Joe Thornton’s offensive production took a bit of a hit last season, dropping from an average of 74 points per season the prior three years to just 50 total in 2016-17. His biggest drop was his goal scoring, which was never his strength, but was always decent. Thornton scored 19 goals the year before, but only seven this past season, and three of those goals were on empty nets.

The resulting feeling surrounding Thornton — who is turning 38 a day after free agency opens on July 1 — is that his best hockey is behind him, though he’s still a very good player.

The tricky thing about comparing Thornton to last season is that the percentages swung wildly for him year to year. In 2015-16 his teammates scored on 10.69 per cent of their shots on goal compared to 8.09 per cent in 2016-17. In 2015-16 Thornton accumulated points on 69.2 per cent of his team’s goals while he was on the ice, compared to just 53.3 per cent this past season. Those are statistics that tend to vary wildly, meaning Thornton could easily see a reversal next year and get an increase in his point production.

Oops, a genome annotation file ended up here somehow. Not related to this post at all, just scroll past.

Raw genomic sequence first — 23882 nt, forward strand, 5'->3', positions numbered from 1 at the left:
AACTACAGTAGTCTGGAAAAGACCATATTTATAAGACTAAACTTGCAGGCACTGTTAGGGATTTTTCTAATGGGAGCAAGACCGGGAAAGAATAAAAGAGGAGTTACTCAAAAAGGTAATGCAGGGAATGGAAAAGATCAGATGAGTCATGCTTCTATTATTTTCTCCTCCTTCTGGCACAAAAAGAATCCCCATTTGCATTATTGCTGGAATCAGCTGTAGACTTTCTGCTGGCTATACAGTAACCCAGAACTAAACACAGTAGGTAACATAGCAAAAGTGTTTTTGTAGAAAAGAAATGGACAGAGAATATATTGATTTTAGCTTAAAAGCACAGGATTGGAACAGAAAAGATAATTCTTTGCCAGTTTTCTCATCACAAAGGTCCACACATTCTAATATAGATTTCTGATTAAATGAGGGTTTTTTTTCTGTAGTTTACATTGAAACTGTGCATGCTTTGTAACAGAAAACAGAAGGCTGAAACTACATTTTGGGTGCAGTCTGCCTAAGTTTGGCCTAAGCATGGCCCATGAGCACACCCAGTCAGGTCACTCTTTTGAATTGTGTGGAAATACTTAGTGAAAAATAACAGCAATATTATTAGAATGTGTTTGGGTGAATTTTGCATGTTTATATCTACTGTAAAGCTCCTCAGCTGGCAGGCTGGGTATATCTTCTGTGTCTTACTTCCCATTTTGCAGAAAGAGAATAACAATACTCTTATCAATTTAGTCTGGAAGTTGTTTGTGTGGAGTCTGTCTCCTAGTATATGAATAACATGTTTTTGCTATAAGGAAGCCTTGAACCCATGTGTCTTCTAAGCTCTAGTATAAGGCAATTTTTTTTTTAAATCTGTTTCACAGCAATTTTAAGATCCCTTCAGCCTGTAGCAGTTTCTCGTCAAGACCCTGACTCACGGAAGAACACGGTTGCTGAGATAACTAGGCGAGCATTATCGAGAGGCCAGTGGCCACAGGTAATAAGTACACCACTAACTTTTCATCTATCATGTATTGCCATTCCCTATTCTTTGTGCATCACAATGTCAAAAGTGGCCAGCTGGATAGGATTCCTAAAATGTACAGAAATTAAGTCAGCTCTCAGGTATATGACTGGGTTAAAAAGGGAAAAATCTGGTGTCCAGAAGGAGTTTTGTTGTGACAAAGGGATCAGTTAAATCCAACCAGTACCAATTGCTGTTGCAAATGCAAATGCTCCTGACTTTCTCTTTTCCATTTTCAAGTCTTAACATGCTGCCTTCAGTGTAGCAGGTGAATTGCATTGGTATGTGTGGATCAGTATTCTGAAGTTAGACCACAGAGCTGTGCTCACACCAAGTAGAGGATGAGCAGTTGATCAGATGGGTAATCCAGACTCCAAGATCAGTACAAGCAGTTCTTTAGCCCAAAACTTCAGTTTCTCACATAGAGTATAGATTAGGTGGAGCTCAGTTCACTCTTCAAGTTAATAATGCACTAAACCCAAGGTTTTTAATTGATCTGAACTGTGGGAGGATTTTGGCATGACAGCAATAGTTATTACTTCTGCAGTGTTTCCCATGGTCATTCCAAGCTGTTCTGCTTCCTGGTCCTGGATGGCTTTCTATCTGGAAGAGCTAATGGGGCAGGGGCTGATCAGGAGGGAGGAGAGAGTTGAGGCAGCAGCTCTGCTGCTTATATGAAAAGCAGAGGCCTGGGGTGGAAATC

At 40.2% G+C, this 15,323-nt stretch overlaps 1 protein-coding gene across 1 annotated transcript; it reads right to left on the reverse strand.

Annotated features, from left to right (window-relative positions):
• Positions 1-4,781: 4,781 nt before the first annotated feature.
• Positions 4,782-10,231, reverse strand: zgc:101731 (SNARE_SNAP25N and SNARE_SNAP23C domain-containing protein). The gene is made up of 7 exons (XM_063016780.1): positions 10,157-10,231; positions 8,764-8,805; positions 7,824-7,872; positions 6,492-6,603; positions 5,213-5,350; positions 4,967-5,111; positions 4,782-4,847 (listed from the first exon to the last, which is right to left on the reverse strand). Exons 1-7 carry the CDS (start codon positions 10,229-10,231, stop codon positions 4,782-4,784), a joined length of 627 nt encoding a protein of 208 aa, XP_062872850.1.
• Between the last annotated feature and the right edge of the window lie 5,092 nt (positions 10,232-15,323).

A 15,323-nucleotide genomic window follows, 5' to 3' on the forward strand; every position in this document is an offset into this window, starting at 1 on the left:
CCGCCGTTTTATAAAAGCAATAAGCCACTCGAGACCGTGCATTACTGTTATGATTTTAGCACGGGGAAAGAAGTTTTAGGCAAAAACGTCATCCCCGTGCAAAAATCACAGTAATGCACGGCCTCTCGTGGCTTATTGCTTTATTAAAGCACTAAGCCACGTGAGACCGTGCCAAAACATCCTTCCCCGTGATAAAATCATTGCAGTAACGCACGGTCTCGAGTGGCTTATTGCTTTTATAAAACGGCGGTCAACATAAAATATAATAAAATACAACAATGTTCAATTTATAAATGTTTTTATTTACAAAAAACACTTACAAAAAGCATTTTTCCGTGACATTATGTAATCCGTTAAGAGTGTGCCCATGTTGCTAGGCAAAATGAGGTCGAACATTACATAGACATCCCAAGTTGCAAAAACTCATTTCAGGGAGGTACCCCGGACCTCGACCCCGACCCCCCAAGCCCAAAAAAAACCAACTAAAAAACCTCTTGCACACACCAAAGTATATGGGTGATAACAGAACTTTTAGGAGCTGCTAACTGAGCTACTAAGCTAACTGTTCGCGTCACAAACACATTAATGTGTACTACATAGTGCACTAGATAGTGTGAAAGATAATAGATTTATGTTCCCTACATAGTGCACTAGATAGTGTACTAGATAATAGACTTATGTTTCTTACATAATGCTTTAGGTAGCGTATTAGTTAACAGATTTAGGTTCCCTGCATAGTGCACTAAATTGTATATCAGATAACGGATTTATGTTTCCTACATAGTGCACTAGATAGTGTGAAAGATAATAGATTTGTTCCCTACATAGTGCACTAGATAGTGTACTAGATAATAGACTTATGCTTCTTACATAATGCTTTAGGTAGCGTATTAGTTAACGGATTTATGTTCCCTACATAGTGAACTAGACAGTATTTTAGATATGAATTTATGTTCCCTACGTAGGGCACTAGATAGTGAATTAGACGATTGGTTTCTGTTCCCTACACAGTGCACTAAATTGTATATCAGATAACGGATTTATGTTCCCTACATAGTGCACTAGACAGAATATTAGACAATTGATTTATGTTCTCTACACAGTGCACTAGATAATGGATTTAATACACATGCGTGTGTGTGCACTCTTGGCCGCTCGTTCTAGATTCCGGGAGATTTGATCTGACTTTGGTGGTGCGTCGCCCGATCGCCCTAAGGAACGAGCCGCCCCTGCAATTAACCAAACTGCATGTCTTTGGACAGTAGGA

Looking at those surface statistics it’s tough to know how different Thornton played from one year to the next, but we can dig in and see how much, if any, decline there was in his game.